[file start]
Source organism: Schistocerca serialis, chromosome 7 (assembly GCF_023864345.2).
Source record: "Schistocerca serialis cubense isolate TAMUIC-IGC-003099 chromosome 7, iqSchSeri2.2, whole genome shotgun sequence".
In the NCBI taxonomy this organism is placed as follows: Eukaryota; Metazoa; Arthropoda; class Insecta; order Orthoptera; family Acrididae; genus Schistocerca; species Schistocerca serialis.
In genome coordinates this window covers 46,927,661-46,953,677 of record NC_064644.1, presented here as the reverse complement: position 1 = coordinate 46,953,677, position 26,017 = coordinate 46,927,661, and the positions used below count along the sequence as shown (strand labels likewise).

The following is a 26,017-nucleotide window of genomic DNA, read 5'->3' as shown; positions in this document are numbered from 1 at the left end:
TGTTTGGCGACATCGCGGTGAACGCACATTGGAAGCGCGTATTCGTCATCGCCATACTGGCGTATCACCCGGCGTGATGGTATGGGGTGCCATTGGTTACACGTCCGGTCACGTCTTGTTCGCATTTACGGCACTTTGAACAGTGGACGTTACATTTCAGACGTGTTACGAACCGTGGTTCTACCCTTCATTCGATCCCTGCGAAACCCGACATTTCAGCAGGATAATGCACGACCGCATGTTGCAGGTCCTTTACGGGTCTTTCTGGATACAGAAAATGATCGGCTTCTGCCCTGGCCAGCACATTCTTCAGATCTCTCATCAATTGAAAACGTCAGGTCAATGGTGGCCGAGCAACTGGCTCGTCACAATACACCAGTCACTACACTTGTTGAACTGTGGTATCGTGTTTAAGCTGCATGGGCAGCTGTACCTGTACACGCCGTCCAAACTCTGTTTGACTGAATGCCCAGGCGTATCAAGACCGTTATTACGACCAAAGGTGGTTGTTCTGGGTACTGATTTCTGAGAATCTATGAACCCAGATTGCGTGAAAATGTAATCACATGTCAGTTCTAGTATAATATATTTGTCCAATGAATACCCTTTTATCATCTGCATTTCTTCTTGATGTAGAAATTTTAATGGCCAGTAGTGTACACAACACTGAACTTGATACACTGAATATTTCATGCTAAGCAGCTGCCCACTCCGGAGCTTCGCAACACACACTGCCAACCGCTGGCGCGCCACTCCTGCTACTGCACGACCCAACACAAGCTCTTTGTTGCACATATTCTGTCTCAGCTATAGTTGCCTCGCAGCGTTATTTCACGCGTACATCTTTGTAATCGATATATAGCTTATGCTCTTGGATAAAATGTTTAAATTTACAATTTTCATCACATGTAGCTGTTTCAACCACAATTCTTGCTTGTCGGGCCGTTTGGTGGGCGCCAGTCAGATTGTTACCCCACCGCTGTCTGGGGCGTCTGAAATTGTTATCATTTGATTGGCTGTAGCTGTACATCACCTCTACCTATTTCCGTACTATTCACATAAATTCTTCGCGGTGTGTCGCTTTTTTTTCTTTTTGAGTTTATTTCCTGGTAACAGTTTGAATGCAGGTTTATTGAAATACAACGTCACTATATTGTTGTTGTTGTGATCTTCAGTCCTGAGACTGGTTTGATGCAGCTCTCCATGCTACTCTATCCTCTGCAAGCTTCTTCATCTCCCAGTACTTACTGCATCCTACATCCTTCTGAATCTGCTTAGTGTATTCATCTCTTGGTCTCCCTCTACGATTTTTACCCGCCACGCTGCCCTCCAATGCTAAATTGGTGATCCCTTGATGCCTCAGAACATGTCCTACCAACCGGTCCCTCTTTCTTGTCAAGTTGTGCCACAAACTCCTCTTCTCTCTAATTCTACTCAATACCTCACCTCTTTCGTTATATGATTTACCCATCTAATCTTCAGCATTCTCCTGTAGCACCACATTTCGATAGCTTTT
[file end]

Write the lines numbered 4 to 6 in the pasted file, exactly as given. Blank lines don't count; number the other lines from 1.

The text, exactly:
In genome coordinates this window covers 46,927,661-46,953,677 of record NC_064644.1, presented here as the reverse complement: position 1 = coordinate 46,953,677, position 26,017 = coordinate 46,927,661, and the positions used below count along the sequence as shown (strand labels likewise).

The following is a 26,017-nucleotide window of genomic DNA, read 5'->3' as shown; positions in this document are numbered from 1 at the left end:
TGTTTGGCGACATCGCGGTGAACGCACATTGGAAGCGCGTATTCGTCATCGCCATACTGGCGTATCACCCGGCGTGATGGTATGGGGTGCCATTGGTTACACGTCCGGTCACGTCTTGTTCGCATTTACGGCACTTTGAACAGTGGACGTTACATTTCAGACGTGTTACGAACCGTGGTTCTACCCTTCATTCGATCCCTGCGAAACCCGACATTTCAGCAGGATAATGCACGACCGCATGTTGCAGGTCCTTTACGGGTCTTTCTGGATACAGAAAATGATCGGCTTCTGCCCTGGCCAGCACATTCTTCAGATCTCTCATCAATTGAAAACGTCAGGTCAATGGTGGCCGAGCAACTGGCTCGTCACAATACACCAGTCACTACACTTGTTGAACTGTGGTATCGTGTTTAAGCTGCATGGGCAGCTGTACCTGTACACGCCGTCCAAACTCTGTTTGACTGAATGCCCAGGCGTATCAAGACCGTTATTACGACCAAAGGTGGTTGTTCTGGGTACTGATTTCTGAGAATCTATGAACCCAGATTGCGTGAAAATGTAATCACATGTCAGTTCTAGTATAATATATTTGTCCAATGAATACCCTTTTATCATCTGCATTTCTTCTTGATGTAGAAATTTTAATGGCCAGTAGTGTACACAACACTGAACTTGATACACTGAATATTTCATGCTAAGCAGCTGCCCACTCCGGAGCTTCGCAACACACACTGCCAACCGCTGGCGCGCCACTCCTGCTACTGCACGACCCAACACAAGCTCTTTGTTGCACATATTCTGTCTCAGCTATAGTTGCCTCGCAGCGTTATTTCACGCGTACATCTTTGTAATCGATATATAGCTTATGCTCTTGGATAAAATGTTTAAATTTACAATTTTCATCACATGTAGCTGTTTCAACCACAATTCTTGCTTGTCGGGCCGTTTGGTGGGCGCCAGTCAGATTGTTACCCCACCGCTGTCTGGGGCGTCTGAAATTGTTATCATTTGATTGGCTGTAGCTGTACATCACCTCTACCTATTTCCGTACTATTCACATAAATTCTTCGCGGTGTGTCGCTTTTTTTTCTTTTTGAGTTTATTTCCTGGTAACAGTTTGAATGCAGGTTTATTGAAATACAACGTCACTATATTGTTGTTGTTGTGATCTTCAGTCCTGAGACTGGTTTGATGCAGCTCTCCATGCTACTCTATCCTCTGCAAGCTTCTTCATCTCCCAGTACTTACTGCATCCTACATCCTTCTGAATCTGCTTAGTGTATTCATCTCTTGGTCTCCCTCTACGATTTTTACCCGCCACGCTGCCCTCCAATGCTAAATTGGTGATCCCTTGATGCCTCAGAACATGTCCTACCAACCGGTCCCTCTTTCTTGTCAAGTTGTGCCACAAACTCCTCTTCTCTCTAATTCTACTCAATACCTCACCTCTTTCGTTATATGATTTACCCATCTAATCTTCAGCATTCTCCTGTAGCACCACATTTCGATAGCTTTT